Less than five months away from the first College Football Playoff championship game, executive director Bill Hancock says preparations for the game at AT&T Stadium in Arlington are moving along nicely. Or as nicely as preparations for a game with this many moving parts can move along.
“There are 4 million details that have to be handled, and we’re making good progress with all of them,” Hancock says.
AT&T Stadium has grown accustomed to hosting massive sporting events since it opened in 2009. That includes the Super Bowl and the NCAA Men’s Final Four. This fall the venue will host three neutral site college games — including the August 30 season opener between defending national champion Florida State and Oklahoma State — and the Cotton Bowl before the national championship game on January 12, 2015.
AT&T Stadium opens the college football season on August 30 when it hosts defending national champion Florida State and Oklahoma State.
So Jerry World will get plenty of rehearsal before the big night.
“For me, my experience with the BCS and the 16 years I was with the NCAA [basketball] tournament makes this easier,” Hancock says. “A big event is a big event no matter what sport it is.”
Arlington and AT&T Stadium won the bidding process for the College Football Playoff’s first championship game, with Glendale, Arizona, and Tampa, Florida, to follow the next two years. At the end of the 2015 season, the Cotton Bowl will serve as one of the sites for a national semifinal game, prompting Hancock to say the area “won twice.”
The Hobart, Oklahoma, native — who at one time ran the Bowl Championship Series out of his home office — says having the first national championship determined by a playoff system in the North Texas area is fitting.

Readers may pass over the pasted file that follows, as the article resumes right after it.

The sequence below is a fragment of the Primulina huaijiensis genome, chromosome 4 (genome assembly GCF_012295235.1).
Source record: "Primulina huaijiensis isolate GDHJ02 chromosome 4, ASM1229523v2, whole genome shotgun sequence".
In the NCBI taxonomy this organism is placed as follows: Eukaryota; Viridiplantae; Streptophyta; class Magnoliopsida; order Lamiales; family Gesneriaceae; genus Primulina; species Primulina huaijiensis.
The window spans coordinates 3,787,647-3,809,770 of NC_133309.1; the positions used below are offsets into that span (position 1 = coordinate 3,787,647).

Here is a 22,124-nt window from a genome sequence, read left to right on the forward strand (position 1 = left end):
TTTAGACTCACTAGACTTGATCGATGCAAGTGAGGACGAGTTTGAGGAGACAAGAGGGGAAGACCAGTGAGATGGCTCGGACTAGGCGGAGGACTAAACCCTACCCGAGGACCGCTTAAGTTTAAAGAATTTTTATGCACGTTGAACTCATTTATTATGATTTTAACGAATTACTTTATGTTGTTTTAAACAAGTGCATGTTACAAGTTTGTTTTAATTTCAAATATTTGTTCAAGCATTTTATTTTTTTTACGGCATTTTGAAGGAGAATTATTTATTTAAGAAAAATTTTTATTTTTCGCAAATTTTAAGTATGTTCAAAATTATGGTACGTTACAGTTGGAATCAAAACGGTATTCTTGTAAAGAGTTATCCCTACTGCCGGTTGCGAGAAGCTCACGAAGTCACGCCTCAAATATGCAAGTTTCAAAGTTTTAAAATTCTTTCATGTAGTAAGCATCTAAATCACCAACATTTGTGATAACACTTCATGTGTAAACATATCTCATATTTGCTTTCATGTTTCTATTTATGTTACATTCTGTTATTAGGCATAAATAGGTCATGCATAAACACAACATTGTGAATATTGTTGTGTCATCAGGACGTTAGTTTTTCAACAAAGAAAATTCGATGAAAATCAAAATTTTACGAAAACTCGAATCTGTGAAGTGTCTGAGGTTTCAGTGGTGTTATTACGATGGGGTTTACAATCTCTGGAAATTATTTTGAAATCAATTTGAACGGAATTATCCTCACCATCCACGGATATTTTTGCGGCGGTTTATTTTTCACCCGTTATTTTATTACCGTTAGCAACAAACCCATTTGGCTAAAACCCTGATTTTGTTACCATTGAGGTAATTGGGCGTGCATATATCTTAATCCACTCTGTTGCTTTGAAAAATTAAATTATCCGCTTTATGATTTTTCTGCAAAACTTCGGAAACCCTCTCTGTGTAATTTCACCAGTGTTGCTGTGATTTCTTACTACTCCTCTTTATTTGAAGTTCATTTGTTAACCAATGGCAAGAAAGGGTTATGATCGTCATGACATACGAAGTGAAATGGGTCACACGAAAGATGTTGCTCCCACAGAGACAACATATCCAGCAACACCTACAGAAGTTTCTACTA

“The stadium, the staff, the transportation, the lodging, the culture of college football played into this decision,” Hancock says. “It’s a natural. This area for so long has been in love with college football. And now they’re getting their rewards.”
As for the game, Hancock says capacity for the championship game is set at 80,000, which is the stadium’s listed capacity, and it was recently announced that the top ticket price for the game would be $650. Of course, AT&T Stadium has seen its share of large crowds, with the venue record of 108,713 set during the 2010 NBA All-Star Game. The Cowboys managed 105,121 for their stadium opener on September 20, 2009, and Super Bowl XLV drew 103,219.
Hancock gave no reason for settling on the stadium’s listed capacity instead of seeking to set an attendance record for a college football national championship game.
“We could have gone bigger. We could have gone smaller,” Hancock says. “But we decided 80,000 was the number. Fans won’t notice anything different from a Cowboys game or the Florida State-Oklahoma State game.”
Hancock praised the staff at AT&T Stadium, calling the facility “one of the best-run facilities I’ve ever been involved with.”
Jaded Cowboys fans will probably remark that it might be the only postseason football action AT&T Stadium will get this season. If nothing else, that means the College Football Playoff championship game would get its undivided attention.
“It’s a fabulous stadium, and we couldn’t have picked a better location,” Hancock says.